They showed, for example, that it was possible to fine-tune the composition of a nanocrystal containing platinum and tin through a reversible conversion between different alloys. Such materials are being tested as catalysts for fuel-cell reactions.
Fluid mechanics: Top heavy
Nature Phys. doi:10.1038/nphys361 (2006)
The swirling motion of turbulence has been simulated in unprecedented detail using the world's fastest supercomputer.
William Cabot and Andrew Cook of the Lawrence Livermore National Laboratory, California, used IBM's BlueGene/L to model what happens when a layer of heavy fluid (shown in red) sits above a lighter fluid (blue). This situation is described as Rayleigh–Taylor unstable: buoyancy effects mean that any bumps in the lower layer grow, setting up eddies that multiply until the entire fluid is seething (pictured).
Cabot and Cook report the surprise finding that the rate at which the eddies grow and the fluids mix depends on a property of the fluids known as the Reynolds number. This has implications for models of supernovae, which are turbulent stellar explosions.
Bielefeld University, Germany
A physical chemist describes how ice cream might be kept smooth for longer.
I am addicted to ice cream, so it is always a let-down to come across an old batch that has become gritty. The unpleasant texture develops as large ice crystals grow at the cost of smaller ones in a recrystallization process known as Ostwald ripening. Is there a way to prevent this happening?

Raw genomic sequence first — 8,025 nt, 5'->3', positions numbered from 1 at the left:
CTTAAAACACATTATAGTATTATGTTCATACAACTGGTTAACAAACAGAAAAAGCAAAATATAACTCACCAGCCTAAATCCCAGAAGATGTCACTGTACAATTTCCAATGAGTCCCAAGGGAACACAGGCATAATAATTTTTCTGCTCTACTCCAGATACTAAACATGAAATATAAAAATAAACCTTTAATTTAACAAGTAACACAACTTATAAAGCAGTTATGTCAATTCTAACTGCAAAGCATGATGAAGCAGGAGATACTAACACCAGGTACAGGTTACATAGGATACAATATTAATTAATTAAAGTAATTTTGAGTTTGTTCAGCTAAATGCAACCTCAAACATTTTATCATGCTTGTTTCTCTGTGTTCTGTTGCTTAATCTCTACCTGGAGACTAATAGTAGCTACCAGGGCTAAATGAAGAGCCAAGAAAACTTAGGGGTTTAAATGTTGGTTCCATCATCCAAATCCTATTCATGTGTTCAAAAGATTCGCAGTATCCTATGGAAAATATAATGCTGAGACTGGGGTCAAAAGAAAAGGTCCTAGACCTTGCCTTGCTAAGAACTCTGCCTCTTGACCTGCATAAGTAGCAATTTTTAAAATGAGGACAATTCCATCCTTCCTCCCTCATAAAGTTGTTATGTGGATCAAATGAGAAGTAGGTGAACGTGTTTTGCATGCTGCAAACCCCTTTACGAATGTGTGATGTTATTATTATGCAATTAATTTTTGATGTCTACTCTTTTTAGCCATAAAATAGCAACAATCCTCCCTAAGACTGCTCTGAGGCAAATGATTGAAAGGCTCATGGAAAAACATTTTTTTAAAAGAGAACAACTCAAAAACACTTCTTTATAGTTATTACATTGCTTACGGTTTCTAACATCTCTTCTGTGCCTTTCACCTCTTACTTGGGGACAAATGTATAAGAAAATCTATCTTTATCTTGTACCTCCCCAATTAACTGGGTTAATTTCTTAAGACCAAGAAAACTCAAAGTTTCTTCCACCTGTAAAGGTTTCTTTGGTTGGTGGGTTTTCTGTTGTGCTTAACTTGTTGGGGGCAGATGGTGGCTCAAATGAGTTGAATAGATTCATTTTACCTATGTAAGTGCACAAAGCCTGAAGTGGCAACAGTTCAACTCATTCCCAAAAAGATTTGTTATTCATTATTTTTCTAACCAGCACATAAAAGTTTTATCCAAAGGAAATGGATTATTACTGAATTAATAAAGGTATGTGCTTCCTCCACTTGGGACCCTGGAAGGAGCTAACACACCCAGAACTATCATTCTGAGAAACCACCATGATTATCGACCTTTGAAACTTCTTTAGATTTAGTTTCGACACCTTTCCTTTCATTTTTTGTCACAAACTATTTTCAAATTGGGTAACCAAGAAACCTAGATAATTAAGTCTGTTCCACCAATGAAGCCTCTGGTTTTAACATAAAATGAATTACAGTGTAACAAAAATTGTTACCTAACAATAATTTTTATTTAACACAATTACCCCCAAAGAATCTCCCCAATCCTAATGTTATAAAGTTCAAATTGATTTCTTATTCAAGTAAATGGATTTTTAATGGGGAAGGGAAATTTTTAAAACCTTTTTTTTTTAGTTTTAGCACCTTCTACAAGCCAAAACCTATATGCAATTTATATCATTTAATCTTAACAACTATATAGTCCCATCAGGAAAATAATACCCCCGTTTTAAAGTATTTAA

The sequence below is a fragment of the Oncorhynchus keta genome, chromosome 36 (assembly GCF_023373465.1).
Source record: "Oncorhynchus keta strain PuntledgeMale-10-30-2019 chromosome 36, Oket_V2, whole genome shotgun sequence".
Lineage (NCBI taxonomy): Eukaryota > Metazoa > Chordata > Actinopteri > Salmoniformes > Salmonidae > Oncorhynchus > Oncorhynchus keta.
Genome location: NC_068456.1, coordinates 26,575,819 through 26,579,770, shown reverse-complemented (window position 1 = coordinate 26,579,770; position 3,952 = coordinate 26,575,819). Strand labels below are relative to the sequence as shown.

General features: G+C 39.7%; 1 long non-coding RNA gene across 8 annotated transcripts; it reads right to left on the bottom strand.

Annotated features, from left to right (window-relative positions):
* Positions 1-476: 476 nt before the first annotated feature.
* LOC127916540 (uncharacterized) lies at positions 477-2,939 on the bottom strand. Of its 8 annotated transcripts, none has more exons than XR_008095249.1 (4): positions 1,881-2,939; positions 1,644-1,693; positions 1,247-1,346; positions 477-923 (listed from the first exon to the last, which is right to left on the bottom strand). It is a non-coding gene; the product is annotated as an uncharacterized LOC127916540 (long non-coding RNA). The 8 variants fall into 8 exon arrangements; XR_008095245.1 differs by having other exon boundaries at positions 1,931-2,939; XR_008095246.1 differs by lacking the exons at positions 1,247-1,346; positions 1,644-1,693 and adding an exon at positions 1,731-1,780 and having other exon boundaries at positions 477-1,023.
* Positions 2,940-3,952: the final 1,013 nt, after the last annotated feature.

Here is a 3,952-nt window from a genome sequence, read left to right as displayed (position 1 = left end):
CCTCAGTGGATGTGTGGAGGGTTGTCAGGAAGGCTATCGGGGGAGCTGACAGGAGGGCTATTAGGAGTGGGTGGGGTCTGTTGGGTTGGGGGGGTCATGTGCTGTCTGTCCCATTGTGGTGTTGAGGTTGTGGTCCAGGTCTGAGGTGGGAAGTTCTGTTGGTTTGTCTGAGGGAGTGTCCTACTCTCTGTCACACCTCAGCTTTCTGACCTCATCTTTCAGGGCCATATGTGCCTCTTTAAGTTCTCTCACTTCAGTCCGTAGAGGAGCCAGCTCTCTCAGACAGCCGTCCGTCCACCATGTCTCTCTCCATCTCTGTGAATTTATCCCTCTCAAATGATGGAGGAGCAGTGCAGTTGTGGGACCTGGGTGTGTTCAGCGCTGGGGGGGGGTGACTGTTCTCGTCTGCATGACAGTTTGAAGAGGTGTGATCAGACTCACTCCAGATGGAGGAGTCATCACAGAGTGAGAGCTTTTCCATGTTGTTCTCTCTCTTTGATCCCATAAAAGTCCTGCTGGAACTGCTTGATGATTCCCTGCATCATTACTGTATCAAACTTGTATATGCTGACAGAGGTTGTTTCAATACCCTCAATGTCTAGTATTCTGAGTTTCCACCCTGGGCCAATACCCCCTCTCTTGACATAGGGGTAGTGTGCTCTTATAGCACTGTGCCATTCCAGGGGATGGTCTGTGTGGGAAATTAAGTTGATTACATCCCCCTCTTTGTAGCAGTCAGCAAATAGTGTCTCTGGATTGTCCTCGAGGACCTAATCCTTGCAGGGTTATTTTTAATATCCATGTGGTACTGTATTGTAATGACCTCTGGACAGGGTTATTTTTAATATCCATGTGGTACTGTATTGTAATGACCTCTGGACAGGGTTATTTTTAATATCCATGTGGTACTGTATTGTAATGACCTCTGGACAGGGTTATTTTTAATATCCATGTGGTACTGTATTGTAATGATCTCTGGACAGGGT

Ice recrystallization is also a threat to organisms that live at subzero temperatures, because intracellular ice growth can damage their tissues. In response, plants, fish and insects synthesize antifreeze proteins. Such proteins inhibit recrystallization by adsorbing to certain faces of the ice crystals.
A recent article (Li et al. J. Chem. Phys. 124, 204702; 2006) presents a new and promising model for understanding how the microscopic interactions between ice and protein translate to observable effects — a subject much discussed.
The model calcuates how much of the surface of the ice is covered by protein by describing a dynamic equilibrium between unbound and adsorbed protein. This depends on the concentration of the protein in solution, its size, the number of potential binding sites the protein has and its binding strength.
The model predicts the number of degrees below the equilibrium melting temperature at which the protein will inhibit ice growth. Its predictions are in good agreement with experimental data for several proteins.
A better understanding of the ice–antifreeze protein interaction should speed up development of mimetics for use in the cold storage of biological tissues or frozen food. Until then, I will use Ostwald ripening as a scientific argument for finishing off each batch of freshly prepared homemade ice cream in one go. I don't need to argue with my kids about this, as they follow the strategy intuitively.
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Research highlights. Nature 442, 332–333 (2006). https://doi.org/10.1038/442332a